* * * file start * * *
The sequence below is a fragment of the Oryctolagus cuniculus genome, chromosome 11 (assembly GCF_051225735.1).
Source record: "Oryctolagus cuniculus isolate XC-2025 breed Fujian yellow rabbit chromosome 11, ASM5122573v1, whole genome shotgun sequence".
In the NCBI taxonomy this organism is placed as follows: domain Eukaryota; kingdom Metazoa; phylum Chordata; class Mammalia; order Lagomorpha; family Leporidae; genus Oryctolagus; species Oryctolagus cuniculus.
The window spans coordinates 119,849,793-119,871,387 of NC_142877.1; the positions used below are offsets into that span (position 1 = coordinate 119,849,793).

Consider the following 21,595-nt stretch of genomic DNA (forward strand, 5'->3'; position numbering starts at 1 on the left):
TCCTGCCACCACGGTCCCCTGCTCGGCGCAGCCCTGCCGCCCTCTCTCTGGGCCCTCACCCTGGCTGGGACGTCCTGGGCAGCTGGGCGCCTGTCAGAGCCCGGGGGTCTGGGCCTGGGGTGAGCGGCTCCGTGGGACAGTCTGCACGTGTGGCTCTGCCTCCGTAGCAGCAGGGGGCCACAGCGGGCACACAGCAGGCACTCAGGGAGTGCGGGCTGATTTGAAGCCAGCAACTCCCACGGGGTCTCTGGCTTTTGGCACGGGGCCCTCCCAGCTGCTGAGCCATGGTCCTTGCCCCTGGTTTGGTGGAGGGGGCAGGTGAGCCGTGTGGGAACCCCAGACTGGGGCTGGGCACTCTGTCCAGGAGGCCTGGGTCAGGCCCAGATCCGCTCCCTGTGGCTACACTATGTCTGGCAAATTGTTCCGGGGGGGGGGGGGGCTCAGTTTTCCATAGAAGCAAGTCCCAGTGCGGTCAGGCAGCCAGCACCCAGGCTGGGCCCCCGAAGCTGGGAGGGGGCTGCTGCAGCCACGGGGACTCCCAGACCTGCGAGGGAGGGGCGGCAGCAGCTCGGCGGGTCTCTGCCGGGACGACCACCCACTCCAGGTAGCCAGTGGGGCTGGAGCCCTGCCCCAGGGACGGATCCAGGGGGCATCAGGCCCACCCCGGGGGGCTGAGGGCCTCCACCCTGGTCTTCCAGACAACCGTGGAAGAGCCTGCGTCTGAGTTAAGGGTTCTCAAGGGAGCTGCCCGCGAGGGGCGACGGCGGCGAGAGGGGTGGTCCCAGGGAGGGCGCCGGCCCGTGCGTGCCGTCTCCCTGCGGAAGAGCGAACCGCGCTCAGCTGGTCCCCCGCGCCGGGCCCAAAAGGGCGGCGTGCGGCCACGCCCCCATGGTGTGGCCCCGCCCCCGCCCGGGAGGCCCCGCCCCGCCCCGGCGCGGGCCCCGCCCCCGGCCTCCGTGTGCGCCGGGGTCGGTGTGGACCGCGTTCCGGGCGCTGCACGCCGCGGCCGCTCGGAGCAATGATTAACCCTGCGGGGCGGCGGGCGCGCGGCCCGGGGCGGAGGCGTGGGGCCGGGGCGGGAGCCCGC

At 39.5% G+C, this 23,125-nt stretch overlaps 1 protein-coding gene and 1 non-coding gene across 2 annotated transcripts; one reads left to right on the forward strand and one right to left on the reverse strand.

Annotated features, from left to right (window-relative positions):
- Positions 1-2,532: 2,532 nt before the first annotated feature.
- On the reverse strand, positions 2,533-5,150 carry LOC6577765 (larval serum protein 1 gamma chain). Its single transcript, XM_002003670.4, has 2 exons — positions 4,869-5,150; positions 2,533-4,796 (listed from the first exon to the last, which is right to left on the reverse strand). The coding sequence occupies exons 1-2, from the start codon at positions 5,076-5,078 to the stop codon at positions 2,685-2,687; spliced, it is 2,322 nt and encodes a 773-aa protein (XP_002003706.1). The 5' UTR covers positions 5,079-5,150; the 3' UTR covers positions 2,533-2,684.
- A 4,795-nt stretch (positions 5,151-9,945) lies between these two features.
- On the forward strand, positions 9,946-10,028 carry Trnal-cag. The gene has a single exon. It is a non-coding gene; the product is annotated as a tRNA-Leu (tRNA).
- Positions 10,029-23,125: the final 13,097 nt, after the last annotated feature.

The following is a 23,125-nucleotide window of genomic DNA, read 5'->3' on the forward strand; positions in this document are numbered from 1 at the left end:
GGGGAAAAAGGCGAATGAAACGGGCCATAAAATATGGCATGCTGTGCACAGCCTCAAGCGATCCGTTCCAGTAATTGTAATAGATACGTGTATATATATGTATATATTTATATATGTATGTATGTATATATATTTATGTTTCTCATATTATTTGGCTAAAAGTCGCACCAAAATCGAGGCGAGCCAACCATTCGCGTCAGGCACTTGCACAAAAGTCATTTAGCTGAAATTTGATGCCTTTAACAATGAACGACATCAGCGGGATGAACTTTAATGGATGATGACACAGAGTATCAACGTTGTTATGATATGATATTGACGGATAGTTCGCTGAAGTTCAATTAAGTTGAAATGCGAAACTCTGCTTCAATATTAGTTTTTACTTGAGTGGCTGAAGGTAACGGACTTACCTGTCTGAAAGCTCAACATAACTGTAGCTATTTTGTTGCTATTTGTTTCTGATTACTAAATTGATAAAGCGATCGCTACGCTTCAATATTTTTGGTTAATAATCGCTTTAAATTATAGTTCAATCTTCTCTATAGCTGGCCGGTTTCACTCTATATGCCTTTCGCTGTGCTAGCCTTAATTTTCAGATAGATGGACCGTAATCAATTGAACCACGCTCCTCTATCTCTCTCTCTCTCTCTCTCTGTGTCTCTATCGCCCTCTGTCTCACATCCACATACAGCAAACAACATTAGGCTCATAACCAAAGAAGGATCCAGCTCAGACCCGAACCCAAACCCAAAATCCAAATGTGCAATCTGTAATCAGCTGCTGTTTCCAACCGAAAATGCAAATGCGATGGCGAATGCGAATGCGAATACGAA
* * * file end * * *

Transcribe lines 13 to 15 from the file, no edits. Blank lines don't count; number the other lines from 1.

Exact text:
- Positions 10,029-23,125: the final 13,097 nt, after the last annotated feature.

The following is a 23,125-nucleotide window of genomic DNA, read 5'->3' on the forward strand; positions in this document are numbered from 1 at the left end:
GGGGAAAAAGGCGAATGAAACGGGCCATAAAATATGGCATGCTGTGCACAGCCTCAAGCGATCCGTTCCAGTAATTGTAATAGATACGTGTATATATATGTATATATTTATATATGTATGTATGTATATATATTTATGTTTCTCATATTATTTGGCTAAAAGTCGCACCAAAATCGAGGCGAGCCAACCATTCGCGTCAGGCACTTGCACAAAAGTCATTTAGCTGAAATTTGATGCCTTTAACAATGAACGACATCAGCGGGATGAACTTTAATGGATGATGACACAGAGTATCAACGTTGTTATGATATGATATTGACGGATAGTTCGCTGAAGTTCAATTAAGTTGAAATGCGAAACTCTGCTTCAATATTAGTTTTTACTTGAGTGGCTGAAGGTAACGGACTTACCTGTCTGAAAGCTCAACATAACTGTAGCTATTTTGTTGCTATTTGTTTCTGATTACTAAATTGATAAAGCGATCGCTACGCTTCAATATTTTTGGTTAATAATCGCTTTAAATTATAGTTCAATCTTCTCTATAGCTGGCCGGTTTCACTCTATATGCCTTTCGCTGTGCTAGCCTTAATTTTCAGATAGATGGACCGTAATCAATTGAACCACGCTCCTCTATCTCTCTCTCTCTCTCTCTCTGTGTCTCTATCGCCCTCTGTCTCACATCCACATACAGCAAACAACATTAGGCTCATAACCAAAGAAGGATCCAGCTCAGACCCGAACCCAAACCCAAAATCCAAATGTGCAATCTGTAATCAGCTGCTGTTTCCAACCGAAAATGCAAATGCGATGGCGAATGCGAATGCGAATACGAA